“Initially, I went out and protested against the abuse and illegal exploitation of Rosia Montana, yet I knew there was much more to it,” says 25-year-old freelance photographer Catalin Georgescu. More than 23 years after the fall of communism, corruption is not easy to ignore, he adds, and he sounds determined to do something about it.
“There’s this mentality among older people that we should keep our heads down and not speak up, because things are how they are,” he says. “Well, this is not how it goes anymore.” Catalin admits that such a statement might be somewhat of a generalisation, yet he doesn’t seem to be far off.
Claudiu Craciun is 35 years old, he’s lecturer in political science at the SNSPA in Bucharest, and this is not his first time demonstrating. “Going out and protesting is a supreme civic gesture,” he says. The developments around the Rosia Montana project he calls “a symptom”. “Yes, it’s about public health, it’s about the environment, but it’s also about the political structures in the country.”
Photo credit: Cristian Vasile (Igu)
In the name of togetherness
30-year-old Catalina Miciu is onboard, too. Although the words government, injustice and corruption recur in our conversation, she seems to place the emphasis on something else. “I’m not among the most active of protesters, yet what I want people to understand is that ‘solidarity’ is not just this big word. It is possible and it is happening. We shouldn’t leave the more active protesters run and shout on their own – we need to stick up for each other.”
Many of the people demonstrating are between 25 and 35 years old, have steady jobs, a fairly good income, and are well informed. But that is not say that there is no mix of ages. The movement has seen little children to 40- and 50-somethings to entire families. Catalina has already brought her father to the protests three times, which she believes is a “big thing” and it does show that they are all fighting for a common cause.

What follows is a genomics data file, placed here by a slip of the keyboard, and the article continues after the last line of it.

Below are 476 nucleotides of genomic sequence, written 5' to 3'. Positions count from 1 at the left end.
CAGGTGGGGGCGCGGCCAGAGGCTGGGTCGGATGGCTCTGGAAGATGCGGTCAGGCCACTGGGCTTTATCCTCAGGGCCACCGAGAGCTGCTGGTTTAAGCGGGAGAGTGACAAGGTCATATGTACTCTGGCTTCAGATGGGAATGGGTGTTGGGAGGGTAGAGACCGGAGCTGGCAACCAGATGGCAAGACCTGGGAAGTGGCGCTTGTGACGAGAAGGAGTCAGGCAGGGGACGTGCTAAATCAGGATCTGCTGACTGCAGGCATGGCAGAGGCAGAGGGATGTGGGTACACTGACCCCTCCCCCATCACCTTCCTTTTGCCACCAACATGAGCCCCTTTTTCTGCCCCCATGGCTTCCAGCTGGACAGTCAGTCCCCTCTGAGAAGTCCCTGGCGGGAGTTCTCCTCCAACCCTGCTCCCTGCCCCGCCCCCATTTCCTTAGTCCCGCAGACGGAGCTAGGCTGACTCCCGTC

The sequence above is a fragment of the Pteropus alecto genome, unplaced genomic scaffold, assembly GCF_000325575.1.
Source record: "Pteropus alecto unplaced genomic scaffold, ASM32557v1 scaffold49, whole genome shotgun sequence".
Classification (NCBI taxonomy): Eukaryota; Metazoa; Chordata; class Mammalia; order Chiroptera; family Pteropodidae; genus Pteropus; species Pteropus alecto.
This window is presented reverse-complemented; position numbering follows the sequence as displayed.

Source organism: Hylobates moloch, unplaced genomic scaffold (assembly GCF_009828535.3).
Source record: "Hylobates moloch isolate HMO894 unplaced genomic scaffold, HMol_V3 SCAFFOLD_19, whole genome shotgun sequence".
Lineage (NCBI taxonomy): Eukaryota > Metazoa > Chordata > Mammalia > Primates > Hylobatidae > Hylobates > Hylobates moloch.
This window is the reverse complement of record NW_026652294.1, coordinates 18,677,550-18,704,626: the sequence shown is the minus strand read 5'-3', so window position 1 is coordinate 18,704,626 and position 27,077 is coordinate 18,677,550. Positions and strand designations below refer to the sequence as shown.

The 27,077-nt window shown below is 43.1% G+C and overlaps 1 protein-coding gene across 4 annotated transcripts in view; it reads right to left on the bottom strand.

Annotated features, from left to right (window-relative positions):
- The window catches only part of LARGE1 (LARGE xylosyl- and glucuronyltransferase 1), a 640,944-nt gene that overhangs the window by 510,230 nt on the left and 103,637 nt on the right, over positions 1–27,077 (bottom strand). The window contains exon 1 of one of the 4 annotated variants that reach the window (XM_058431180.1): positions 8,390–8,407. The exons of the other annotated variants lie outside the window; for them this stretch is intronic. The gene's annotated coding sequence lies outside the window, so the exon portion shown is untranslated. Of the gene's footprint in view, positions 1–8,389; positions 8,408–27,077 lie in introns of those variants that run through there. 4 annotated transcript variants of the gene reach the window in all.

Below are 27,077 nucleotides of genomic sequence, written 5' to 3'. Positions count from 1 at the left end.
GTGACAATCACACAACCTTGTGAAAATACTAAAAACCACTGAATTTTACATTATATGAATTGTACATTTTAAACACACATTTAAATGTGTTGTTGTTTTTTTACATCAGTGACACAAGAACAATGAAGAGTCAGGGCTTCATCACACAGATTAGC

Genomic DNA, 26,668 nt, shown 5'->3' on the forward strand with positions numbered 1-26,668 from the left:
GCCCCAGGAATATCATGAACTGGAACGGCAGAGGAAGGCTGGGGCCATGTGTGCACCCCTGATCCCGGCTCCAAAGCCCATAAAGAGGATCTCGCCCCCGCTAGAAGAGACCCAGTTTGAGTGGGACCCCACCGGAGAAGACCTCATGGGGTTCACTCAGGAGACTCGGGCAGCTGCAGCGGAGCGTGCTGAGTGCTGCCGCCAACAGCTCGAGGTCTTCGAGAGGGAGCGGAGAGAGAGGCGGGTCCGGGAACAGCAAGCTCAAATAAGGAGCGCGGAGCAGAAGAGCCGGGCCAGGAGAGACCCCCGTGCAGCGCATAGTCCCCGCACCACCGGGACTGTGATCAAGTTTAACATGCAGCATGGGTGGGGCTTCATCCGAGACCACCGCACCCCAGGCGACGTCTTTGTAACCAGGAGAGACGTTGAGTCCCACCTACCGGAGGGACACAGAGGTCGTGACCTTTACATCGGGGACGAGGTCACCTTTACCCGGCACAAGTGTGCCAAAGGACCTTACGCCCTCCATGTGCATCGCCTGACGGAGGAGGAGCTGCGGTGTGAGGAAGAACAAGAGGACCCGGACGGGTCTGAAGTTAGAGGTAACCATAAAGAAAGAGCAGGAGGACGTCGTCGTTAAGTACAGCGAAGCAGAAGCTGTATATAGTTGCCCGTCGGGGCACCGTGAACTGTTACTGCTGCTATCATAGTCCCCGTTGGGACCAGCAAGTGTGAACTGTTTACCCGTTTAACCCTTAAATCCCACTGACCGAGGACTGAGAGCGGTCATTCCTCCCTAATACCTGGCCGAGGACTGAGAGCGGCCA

What speaks perhaps even more in favour of togetherness is the fact that, to this day, the movement doesn’t have a true leader. “I think what’s happening is, we’re creating an alternative to the usual hierarchical organisations,” says Claudiu. Of course, having no leader has its pros and cons. “This organisation we have now is more unstable, but also more flexible,” he says and adds: “No one trusts the ones in power, which is why I take this [horizontal organisation] as a sign that we’re on the right path.”
Be your own media
Making yourself heard is clearly one of the main goals of the Rosia Montana protests.
“Romanian TV, with some very little exceptions, does a very good job at giving the wrong information to people…” says Luiza. “Romanian newspapers have lost their readers and the main source of accurate information has moved online.” That is not to say that there haven’t been any good reports on the protests, she adds, but most of the information flow has moved to Facebook, Twitter, blogs and to face-to-face communication on the streets.
Catalin can relate to this development, and he has even taken it a step further to become a news outlet himself. “I was out on the street on the first night, and I found it outrageous that there was no media reporting on the protest.” The next evening, being the photographer he is, he took his camera with him and has since been documenting the movement. “I felt the need to be the news outlet that was missing.”
The lack of coverage during the first days of the protests was mainly due to the fact that over the past 14 years that the mining project has been on hold, Gabriel Resources has reportedly been maintaining advertising contracts with some of the mainstream media, making them heavily dependent.
“If everyone planks, people will eventually hear about it,” says Catalin. “It’s the same with the protests – all it takes is enough people to get out and raise their voice.”
Laura is already on it. Getting up on that stage was her moment.
“I was one of those who thought nothing will ever change, [but] this already changed everything,” she says. “It taught us what togetherness feels like. What having something to fight for feels like. What loving our country can turn into. We finally stood up.”